Mr. Abe was elected as Japan’s leader hours earlier Wednesday, bringing back to power the conservative, pro-business Liberal Democratic Party, which has governed for most of the post-World War II era. It replaces the liberal-leaning government of the Democratic Party of Japan that lasted three years.
“A strong economy is the source of energy for Japan. Without regaining a strong economy, there is no future for Japan,” Mr. Abe told his first news conference after becoming prime minister for the second time.
Calling his administration a “crisis breakthrough Cabinet,” Mr. Abe promised to launch bold economic measures to pull Japan out of deflation. He also vowed to step up an alliance with the United States to stabilize Japan’s diplomacy, which has been shaken by increasing territorial threats from its neighbors.
The outspoken and often hawkish leader has promised to restore growth to an economy that has been struggling for 20 years. His new administration also faces souring relations with China and a complex debate over whether resource-poor Japan should wean itself off nuclear energy after last year’s earthquake and tsunami caused a meltdown at an atomic power plant.
On top of that, he will have to win over a public that gave his party a lukewarm mandate in elections on Dec. 16, along with keeping at bay a still-powerful opposition in parliament. Though his party and its Buddhist-backed coalition partner is the biggest bloc in the more influential lower house, Mr. Abe actually came up short in the first round of voting in the upper house, then won in a runoff.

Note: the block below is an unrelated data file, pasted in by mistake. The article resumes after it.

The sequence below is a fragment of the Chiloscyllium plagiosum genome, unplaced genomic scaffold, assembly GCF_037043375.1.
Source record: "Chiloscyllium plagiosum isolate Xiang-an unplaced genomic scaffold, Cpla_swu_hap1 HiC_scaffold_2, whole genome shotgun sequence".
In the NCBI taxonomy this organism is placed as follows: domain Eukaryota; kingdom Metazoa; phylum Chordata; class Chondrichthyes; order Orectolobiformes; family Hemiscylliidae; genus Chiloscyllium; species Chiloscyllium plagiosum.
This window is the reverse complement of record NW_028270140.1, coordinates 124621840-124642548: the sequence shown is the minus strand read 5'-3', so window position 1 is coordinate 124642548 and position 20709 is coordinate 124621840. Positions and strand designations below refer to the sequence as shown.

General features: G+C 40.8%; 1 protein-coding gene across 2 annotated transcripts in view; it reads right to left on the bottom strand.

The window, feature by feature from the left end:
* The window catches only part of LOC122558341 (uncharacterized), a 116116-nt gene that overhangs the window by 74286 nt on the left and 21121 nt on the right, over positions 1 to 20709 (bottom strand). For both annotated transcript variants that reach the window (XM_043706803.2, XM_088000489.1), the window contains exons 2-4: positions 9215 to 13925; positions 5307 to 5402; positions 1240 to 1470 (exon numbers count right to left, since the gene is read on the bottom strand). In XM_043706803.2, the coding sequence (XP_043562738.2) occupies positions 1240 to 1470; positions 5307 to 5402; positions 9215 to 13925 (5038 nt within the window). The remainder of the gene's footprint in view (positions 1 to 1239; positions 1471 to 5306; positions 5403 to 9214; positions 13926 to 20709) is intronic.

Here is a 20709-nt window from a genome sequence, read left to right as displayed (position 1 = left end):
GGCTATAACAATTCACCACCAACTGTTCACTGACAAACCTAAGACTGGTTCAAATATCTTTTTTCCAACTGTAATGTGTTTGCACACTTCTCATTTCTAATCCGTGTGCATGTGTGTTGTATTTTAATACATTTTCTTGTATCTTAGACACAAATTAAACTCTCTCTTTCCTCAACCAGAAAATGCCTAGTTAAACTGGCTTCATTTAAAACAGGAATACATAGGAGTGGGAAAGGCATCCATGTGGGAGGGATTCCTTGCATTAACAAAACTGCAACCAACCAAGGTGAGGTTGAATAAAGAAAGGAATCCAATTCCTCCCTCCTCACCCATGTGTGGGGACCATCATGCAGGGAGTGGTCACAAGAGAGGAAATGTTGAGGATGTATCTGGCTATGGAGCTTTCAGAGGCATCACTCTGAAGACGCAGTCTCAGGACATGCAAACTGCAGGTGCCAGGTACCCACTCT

Capitalizing on voter discontent with the Democratic Party of Japan, Mr. Abe has vowed to shore up the economy, deal with a swelling national debt and come up with a fresh recovery plan following last year’s tsunami disaster, which set off the worst nuclear crisis since Chernobyl.
Mr. Abe promised to launch bold economic measures and mobilize financial steps and strategies to encourage investment.
“We must recover a Japan where hardworking people can feel that there is a better tomorrow,” he said.
Mr. Abe is expected to push for a 2 percent inflation target designed to fight deflation. Continually dropping prices deaden economic activity, a situation the Japanese economy has been stuck in for two decades.
Besides generous promises to boost public works spending — by as much as 10 trillion yen ($119 billion), according to party officials — Mr. Abe is pressuring the central bank to work more closely with the government to reach the inflation target.
In foreign policy, Mr. Abe has stressed his desire to make Japan a bigger player on the world stage, a stance that has resonated with many voters who are concerned that their nation is taking a back seat economically and diplomatically to China.
He has said he will support a reinterpretation of Japan’s pacifist postwar constitution to loosen the reins on the military, stand up to Beijing over an ongoing territorial dispute and strengthen Tokyo’s security alliance with Washington. Beijing already has warned him to tread carefully, and it will be watching closely to see if he tones down his positions now that he is in office.
“Japan’s national security faces a clear and present danger,” Mr. Abe said, referring to intensifying territorial disputes around the Japanese seas, and he renewed his campaign promise to protect the safety of the people of Japan and its territory.